Table. Characteristics of Patients With CADASIL and Healthy Controls

CADASIL Patients (n=20)Healthy Controls (n=27)P Value
Sex (men), %50480.98
Age, mean±SD (range)53.7±11.8 (32.1–74.5)53.8±11.2 (30.1–71.4)0.98
History of strokes, n (%)15 (75)0 (0)
Modified Rankin Scale 0, n (%)17 (85)27 (100)0.87
MMSE, mean±SD (range)28.7±1.5 (25–30)28.9±1.2 (26–30)0.50*
Intracranial cavity volume, cm31414.3±201.61356.6±157.00.28*
Volume of brain hemispheres, cm31025.9±121.21029.5±82.10.07
Volume of white matter, cm3479.4±71.7463.9±44.20.03§
Cortical surface area, cm21600.3±178.61641.7±117.90.03§
Ratio of cortical surface area to the volume of brain hemispheres15.7±0.716.1±0.50.004§
Mean cortical thickness, mm2.44±0.172.46±0.080.36
White matter hyperintensity volume, mean, median (range), cm377.5, 66.6 (7.3–251.5)No significant lesions
Lacune volume, mean, median (range), cm3 (n=11/20; 55%)0.49, 0.30 (0.01–1.36)0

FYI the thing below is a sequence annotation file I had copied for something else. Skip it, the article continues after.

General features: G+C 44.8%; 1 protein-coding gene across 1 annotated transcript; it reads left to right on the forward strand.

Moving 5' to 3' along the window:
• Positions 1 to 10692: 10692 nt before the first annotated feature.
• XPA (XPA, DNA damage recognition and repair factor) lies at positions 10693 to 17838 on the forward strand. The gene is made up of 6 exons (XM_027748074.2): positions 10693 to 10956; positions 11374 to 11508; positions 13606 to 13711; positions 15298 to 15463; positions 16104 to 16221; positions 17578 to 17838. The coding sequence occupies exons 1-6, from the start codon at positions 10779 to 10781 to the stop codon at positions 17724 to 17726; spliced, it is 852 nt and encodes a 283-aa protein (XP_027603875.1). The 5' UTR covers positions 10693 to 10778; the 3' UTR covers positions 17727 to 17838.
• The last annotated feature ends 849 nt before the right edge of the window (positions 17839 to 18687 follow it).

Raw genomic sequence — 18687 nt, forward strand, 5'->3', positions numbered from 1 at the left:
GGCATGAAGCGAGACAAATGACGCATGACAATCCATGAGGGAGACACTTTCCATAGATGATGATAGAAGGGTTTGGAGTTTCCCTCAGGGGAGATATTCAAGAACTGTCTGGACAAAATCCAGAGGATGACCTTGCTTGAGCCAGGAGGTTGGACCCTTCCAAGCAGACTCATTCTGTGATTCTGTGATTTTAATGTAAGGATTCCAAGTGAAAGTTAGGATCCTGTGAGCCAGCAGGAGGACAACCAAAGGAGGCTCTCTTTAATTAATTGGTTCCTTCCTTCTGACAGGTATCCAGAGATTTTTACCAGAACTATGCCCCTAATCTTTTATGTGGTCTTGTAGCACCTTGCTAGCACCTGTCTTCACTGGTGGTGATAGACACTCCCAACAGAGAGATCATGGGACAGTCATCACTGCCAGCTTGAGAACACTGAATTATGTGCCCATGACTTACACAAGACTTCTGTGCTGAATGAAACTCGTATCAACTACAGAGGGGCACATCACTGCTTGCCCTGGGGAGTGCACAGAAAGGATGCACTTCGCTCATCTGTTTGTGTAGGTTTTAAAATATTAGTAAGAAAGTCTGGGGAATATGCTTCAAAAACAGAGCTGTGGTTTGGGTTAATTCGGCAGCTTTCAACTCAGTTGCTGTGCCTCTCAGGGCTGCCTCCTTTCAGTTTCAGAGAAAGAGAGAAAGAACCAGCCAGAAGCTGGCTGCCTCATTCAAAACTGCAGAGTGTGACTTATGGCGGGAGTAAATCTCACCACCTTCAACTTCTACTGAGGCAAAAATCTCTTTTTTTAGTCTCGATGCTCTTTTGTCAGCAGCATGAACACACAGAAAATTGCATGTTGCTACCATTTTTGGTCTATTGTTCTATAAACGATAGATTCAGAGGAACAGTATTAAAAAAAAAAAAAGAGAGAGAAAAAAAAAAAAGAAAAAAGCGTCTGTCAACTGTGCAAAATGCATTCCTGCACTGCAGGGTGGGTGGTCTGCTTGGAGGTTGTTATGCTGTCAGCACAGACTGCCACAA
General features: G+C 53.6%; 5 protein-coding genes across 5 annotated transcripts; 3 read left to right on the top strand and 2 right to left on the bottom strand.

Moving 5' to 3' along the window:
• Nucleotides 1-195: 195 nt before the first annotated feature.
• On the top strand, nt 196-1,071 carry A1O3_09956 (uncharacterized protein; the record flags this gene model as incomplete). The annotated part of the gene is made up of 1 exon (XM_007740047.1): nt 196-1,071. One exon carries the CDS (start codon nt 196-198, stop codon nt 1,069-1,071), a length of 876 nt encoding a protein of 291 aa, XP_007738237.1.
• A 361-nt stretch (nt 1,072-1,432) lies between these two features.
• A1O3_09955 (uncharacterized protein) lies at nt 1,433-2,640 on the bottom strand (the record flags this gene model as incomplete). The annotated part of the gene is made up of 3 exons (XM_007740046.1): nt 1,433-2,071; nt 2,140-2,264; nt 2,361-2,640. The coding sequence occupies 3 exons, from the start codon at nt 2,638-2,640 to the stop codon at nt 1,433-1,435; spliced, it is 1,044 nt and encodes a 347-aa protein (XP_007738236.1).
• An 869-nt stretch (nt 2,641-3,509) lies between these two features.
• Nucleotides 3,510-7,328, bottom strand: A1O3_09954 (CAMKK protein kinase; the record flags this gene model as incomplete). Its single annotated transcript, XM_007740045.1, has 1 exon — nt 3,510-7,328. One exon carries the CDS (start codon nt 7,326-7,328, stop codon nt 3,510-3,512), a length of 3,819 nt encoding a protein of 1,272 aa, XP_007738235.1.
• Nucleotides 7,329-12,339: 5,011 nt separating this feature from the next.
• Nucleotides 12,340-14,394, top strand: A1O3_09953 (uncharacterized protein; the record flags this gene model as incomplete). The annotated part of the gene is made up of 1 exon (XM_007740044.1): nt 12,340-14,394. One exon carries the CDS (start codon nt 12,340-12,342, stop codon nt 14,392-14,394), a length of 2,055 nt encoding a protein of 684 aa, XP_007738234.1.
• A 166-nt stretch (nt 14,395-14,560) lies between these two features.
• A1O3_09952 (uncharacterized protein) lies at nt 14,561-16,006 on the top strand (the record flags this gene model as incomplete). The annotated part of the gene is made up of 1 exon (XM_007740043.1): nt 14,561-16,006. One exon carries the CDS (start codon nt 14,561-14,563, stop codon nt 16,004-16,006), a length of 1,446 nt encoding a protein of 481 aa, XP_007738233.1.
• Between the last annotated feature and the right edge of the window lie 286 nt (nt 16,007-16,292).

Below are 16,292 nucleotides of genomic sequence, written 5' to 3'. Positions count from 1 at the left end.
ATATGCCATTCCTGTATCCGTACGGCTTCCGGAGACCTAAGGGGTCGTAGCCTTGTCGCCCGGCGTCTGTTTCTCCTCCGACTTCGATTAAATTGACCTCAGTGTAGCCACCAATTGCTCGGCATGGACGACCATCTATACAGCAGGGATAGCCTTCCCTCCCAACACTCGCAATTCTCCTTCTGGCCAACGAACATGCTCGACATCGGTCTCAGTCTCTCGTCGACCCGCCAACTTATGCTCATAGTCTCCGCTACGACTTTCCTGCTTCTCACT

No. of microhemorrhages, mean, median (range; n=7/20; 35%)2.7 (2.1–6)0

CADASIL indicates cerebral autosomal-dominant arteriopathy with subcortical infarcts and leukoencephalopathy; and MMSE: Mini Mental State Examination.

*Adjusted for age and sex.

Adjusted for age, sex, and intracranial cavity.

Adjusted for age, sex, volume of brain hemispheres, and intracranial cavity.

§P value <0.05.

In patients with such lesions (number given in parentheses).


In the present study, we observed that patients with CADASIL have larger WMV compared with age- and sex-matched controls at the early stage of clinical manifestations of the disease. We also observed a trend for association between larger WMV and larger WMHV among patients (Figure [A]).